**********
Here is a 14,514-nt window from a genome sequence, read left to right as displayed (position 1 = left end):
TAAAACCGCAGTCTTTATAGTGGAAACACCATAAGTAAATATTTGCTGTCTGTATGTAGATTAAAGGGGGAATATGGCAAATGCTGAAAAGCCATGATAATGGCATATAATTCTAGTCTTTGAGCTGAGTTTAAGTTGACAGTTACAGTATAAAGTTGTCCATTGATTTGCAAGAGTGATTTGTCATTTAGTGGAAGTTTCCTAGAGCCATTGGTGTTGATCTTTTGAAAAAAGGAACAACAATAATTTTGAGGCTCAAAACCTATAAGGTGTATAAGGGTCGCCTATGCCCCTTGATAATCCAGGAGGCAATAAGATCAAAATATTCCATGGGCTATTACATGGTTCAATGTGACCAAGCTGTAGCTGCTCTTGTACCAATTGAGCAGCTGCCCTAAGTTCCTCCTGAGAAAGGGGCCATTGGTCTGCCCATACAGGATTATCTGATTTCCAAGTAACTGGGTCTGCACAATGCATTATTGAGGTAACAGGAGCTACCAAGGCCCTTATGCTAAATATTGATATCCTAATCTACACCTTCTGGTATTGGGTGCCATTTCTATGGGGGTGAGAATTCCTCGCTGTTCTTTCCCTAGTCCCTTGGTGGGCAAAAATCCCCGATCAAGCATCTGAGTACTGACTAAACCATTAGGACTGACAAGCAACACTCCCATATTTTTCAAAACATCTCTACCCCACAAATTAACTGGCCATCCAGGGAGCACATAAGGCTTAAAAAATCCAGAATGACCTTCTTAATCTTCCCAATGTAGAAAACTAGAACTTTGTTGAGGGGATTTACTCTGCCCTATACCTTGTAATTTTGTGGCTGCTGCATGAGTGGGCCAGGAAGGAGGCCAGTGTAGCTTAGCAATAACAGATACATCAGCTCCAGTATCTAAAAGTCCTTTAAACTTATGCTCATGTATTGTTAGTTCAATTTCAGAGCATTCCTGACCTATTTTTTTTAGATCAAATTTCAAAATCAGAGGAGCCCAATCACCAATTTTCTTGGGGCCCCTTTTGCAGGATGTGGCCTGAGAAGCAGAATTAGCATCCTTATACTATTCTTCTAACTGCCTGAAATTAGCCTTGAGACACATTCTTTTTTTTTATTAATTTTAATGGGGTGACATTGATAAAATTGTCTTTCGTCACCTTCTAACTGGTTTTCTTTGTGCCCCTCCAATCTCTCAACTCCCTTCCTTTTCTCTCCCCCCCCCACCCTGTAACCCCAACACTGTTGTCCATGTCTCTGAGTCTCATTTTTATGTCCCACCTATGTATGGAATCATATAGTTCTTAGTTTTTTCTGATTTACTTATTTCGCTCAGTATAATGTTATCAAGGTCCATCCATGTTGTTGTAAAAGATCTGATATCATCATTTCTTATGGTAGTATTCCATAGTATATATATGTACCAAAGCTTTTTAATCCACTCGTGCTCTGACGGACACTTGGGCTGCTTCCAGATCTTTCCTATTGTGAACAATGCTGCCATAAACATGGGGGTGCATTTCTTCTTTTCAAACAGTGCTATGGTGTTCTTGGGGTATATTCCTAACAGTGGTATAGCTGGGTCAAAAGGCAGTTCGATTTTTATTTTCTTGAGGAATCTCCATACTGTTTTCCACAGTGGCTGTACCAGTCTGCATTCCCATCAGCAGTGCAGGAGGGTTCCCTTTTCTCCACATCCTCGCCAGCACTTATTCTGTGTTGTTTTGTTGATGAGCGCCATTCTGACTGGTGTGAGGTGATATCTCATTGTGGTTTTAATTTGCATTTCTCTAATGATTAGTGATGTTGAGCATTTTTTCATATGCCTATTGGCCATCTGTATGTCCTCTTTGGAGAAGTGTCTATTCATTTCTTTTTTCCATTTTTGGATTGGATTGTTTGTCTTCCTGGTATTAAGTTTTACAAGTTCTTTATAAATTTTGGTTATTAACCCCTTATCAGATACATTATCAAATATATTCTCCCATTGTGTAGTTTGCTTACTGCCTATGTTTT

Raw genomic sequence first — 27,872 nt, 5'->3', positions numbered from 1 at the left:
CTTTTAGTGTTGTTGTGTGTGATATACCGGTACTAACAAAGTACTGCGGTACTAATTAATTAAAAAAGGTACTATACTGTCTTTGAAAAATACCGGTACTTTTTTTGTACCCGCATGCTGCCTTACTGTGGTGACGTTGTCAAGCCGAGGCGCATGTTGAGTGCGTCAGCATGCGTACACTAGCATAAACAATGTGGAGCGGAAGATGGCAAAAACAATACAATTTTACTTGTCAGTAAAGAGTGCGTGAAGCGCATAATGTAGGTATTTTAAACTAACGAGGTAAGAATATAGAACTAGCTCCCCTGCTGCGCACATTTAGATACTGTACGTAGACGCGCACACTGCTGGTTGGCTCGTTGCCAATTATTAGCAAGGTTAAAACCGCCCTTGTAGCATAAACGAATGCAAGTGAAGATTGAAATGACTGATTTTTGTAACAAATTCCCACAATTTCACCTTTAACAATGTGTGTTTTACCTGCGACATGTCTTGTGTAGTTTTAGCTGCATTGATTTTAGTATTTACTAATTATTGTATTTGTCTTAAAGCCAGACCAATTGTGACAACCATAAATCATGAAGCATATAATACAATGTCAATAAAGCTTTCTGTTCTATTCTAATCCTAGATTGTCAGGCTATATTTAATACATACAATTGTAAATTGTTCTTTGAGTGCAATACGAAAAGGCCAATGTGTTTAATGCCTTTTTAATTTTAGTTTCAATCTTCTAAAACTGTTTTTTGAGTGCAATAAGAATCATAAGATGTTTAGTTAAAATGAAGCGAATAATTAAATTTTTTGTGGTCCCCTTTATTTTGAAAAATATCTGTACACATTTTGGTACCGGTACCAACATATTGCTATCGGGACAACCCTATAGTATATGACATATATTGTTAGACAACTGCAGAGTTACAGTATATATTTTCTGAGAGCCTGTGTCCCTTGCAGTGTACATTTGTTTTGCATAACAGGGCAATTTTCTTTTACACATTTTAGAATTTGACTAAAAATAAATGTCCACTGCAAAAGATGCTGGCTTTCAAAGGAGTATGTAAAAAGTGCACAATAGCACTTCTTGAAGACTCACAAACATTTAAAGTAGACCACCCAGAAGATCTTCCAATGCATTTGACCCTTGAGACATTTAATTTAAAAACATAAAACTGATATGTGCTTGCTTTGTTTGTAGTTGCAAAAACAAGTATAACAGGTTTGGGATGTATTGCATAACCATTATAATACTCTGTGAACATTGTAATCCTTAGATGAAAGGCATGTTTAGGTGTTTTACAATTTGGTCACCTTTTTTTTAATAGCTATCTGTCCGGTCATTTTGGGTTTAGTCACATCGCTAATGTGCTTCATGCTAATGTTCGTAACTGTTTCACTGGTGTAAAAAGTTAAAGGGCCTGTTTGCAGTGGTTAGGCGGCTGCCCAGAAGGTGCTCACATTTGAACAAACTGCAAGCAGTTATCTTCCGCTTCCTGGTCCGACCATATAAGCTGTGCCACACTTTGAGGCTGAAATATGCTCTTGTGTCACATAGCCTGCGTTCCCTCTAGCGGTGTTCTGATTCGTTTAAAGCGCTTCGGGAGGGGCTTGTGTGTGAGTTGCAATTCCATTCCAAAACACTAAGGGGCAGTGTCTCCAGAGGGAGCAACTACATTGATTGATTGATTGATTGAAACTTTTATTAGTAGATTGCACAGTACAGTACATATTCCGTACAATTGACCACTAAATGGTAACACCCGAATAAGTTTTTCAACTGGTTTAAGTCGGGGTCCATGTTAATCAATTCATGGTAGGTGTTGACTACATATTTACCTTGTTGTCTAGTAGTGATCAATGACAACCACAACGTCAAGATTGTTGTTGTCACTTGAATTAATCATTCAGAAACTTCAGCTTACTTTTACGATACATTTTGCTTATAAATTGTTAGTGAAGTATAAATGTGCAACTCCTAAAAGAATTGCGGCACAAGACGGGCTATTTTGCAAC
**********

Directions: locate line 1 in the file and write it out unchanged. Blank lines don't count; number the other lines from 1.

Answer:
Here is a 14,514-nt window from a genome sequence, read left to right as displayed (position 1 = left end):